August 1, 2021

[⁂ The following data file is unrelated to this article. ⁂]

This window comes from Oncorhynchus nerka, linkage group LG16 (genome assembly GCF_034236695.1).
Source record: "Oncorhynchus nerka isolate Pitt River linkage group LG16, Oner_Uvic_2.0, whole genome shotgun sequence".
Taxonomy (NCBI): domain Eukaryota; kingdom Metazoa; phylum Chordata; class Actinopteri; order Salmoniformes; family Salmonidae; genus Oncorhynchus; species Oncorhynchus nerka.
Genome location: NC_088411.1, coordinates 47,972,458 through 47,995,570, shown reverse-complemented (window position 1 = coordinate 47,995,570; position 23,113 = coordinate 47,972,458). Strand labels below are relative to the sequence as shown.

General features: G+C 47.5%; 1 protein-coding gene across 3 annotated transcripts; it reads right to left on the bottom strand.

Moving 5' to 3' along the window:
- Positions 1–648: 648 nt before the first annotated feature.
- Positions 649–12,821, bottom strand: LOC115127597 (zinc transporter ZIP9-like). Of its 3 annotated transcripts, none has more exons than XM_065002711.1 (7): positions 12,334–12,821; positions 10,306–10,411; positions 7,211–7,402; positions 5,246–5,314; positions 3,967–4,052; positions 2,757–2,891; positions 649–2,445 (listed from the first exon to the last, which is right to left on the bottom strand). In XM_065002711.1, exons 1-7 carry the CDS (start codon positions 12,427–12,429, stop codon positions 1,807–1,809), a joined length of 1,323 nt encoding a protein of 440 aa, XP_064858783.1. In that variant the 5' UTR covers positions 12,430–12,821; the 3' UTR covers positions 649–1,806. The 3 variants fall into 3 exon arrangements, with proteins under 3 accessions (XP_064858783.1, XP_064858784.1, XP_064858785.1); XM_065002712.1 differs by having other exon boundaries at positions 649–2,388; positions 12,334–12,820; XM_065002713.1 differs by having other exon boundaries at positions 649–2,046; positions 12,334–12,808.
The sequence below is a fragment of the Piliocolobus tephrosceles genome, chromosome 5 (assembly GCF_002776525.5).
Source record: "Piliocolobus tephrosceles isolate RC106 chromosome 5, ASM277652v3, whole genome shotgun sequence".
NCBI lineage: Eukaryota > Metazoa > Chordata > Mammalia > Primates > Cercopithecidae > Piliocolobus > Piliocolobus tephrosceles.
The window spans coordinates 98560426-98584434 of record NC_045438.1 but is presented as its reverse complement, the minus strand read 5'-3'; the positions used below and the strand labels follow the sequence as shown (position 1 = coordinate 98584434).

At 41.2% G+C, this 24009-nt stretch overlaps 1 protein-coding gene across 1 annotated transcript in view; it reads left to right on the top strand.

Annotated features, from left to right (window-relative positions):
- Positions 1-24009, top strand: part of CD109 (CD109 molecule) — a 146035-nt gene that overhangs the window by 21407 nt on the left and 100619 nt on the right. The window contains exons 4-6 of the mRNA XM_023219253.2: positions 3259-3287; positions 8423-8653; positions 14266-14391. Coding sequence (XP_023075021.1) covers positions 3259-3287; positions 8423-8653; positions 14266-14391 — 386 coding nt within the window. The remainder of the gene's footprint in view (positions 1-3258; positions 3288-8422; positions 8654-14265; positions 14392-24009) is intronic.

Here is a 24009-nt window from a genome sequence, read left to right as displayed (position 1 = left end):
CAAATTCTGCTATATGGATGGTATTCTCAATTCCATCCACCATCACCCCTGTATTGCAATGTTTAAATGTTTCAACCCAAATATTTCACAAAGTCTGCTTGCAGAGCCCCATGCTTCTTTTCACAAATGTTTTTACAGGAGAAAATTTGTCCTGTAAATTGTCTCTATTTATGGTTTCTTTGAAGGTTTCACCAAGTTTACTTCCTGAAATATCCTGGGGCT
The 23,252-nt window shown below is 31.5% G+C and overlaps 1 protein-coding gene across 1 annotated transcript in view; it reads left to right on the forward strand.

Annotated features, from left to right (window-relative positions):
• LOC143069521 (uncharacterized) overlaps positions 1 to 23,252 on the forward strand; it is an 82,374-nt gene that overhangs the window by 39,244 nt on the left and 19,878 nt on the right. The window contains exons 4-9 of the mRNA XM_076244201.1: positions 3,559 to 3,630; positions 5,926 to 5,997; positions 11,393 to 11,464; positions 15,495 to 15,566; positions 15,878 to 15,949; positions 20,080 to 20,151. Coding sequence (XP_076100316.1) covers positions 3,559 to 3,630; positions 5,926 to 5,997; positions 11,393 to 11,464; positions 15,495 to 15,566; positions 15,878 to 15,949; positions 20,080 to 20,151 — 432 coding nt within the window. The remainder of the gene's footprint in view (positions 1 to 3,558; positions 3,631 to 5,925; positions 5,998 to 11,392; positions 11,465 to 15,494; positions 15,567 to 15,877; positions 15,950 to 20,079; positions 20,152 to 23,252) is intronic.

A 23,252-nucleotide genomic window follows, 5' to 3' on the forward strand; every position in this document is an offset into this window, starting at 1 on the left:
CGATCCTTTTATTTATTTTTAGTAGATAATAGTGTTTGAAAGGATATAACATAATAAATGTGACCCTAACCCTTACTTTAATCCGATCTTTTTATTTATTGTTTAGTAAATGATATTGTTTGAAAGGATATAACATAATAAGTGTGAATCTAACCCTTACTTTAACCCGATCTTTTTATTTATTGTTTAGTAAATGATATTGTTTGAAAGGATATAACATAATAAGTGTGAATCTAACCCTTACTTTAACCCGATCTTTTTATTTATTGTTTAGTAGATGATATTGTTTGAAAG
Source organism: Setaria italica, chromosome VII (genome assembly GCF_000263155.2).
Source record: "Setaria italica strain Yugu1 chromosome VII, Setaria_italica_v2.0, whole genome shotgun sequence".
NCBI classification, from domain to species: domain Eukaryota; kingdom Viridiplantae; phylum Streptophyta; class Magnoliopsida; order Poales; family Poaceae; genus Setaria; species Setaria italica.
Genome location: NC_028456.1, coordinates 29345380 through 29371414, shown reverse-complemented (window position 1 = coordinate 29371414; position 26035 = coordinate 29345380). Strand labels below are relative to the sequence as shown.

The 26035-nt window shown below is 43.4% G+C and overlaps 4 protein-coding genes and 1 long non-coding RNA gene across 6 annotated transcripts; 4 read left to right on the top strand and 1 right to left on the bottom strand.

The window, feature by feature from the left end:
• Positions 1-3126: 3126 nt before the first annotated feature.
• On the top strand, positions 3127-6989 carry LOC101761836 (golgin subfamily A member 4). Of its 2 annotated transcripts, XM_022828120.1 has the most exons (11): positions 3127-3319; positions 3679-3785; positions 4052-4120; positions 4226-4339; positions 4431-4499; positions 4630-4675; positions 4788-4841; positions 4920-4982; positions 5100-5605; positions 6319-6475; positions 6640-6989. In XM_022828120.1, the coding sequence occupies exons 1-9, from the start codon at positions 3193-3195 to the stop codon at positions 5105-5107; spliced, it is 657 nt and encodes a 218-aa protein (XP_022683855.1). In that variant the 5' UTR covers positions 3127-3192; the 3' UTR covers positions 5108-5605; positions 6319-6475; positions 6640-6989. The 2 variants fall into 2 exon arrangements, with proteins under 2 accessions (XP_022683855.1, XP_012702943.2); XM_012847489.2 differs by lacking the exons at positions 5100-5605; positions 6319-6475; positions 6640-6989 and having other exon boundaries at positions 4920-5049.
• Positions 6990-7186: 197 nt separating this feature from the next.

* P?0.05. B isothiocyanate (MNPs@SiO2(RITC)), even at 0.1?g/L. These protruded structures are involved in a cells rigidity sensing, but how these NPs impact rigidity sensing is usually unknown. Results Here, we statement that this rigidity sensing of human embryonic kidney (HEK293) cells was impaired even kb NB 142-70 at 0.1?g/L kb NB 142-70 of MNPs@SiO2(RITC). At this concentration, cells were unable to discern the stiffness difference between soft (5?kPa) and rigid (2?MPa) flat surfaces. The impairment of rigidity sensing was further supported by observing the disappearance of locally contracted elastomeric submicron pillars (900?nm in diameter, 2?m in height, 24.21 nN/m in stiffness k) under MNPs@SiO2(RITC) treated cells. A decrease in the phosphorylation of paxillin, which is usually involved in focal adhesion dynamics, may cause cells to be insensitive to stiffness differences when they are treated with MNPs@SiO2(RITC). Conclusions Our results suggest that NPs may impair the rigidity sensing of cells even at low concentrations, thereby affecting cell adhesion and distributing. Keywords: Lamellipodia, Filopodia, Rigidity sensing, Silica-coated magnetic nanoparticles, Traction force Background In recent years, the use of nanoparticles (NPs) has been rapidly growing in medical research, especially for diagnostic and therapeutic purposes. The size of NPs enables them to enter cells and accumulate, causing cellular dysfunction [1C4]. Moreover, because of their high surface-to-volume ratios, NPs are highly reactive and Rabbit polyclonal to SUMO3 potentially have side effects, like generating reactive oxygen species (ROS), compared to bulk material [5C7]. ROS damages cell membranes, cytoskeletons, etc. [8C12]. Magnetic nanoparticles (MNPs) are widely used in diagnostics and as biosensors in biotechnology and biomedicine [13, 14]. To reduce the adverse effect of MNPs, they are coated with biocompatible components such as polyethylenimine, polysaccharide, and silica [15C18]. Among these MNPs, silica-coated magnetic nanoparticles incorporating rhodamine B isothiocyanate (MNPs@SiO2(RITC)) composed of silica shells and MNP cores in the range from 1 to 10?g/l are used for cell labeling , hyperthermia  and magnetic resonance imaging (MRI) . MNPs@SiO2(RITC) have been evaluated to be nontoxic by standard methods for assessment of toxicity [21C23]. It was reported that MNPs@SiO2(RITC) did not cause apparent toxicity in mice when administrated into them at the concentration of 25?mg to 100?mg/kg . Unlike these results, we reported that MNPs@SiO2(RITC) induce the production ROS, that leads to ER stress, decreased proteasome activity, and altered cellular metabolism [4, 9, 24], suggesting that careful studies are required before the applications of MNPs@SiO2(RITC) in vivo. During their initial contact, cells sense extracellular matrix (ECM) rigidity, in a phenomenon called rigidity sensing. Rigidity sensing is required for cells to translate the mechanical properties of the ECM into biochemical signals that can regulate the genes and proteins of the cell [25C27]. Biochemical signaling is usually involved in determining cell behaviors and fates, such as cell differentiation, migration, apoptosis, proliferation, and tissue development [28C30]. NPs disrupt the cytoskeleton, affecting focal adhesion kb NB 142-70 (FA) proteins and their subsequent adhesion , which are initiated beneath lamellipodia (branched actin filaments) and filopodia (finger-like protrusions) as focal complexes . Previously, we reported that the formation of lamellipodia and filopodia were inhibited at 0.1 and 1?g/L of MNPs@SiO2(RITC) . However, it is still unknown how these NPs impact the cell’s ability to sense the stiffness of the ECM. Conventionally, cell rigidity sensing is usually studied by observing changes in cell morphology using smooth polydimethylsiloxane (PDMS) surfaces with stiffness of 5?kPa (soft) and 2?MPa (rigid). Cells respond to a rigid surface by forming polarized designs with a large FA area . Furthermore, polarized cells often show filopodia that probe the substrate rigidity before distributing . Recently, rigidity sensing has been studied by measuring local contractions on elastomeric submicron pillars [34, 35]. Local contractions are detected kb NB 142-70 by observing the bending of adjacent pillars toward each other when cells were seeded around the pillars . In this statement,.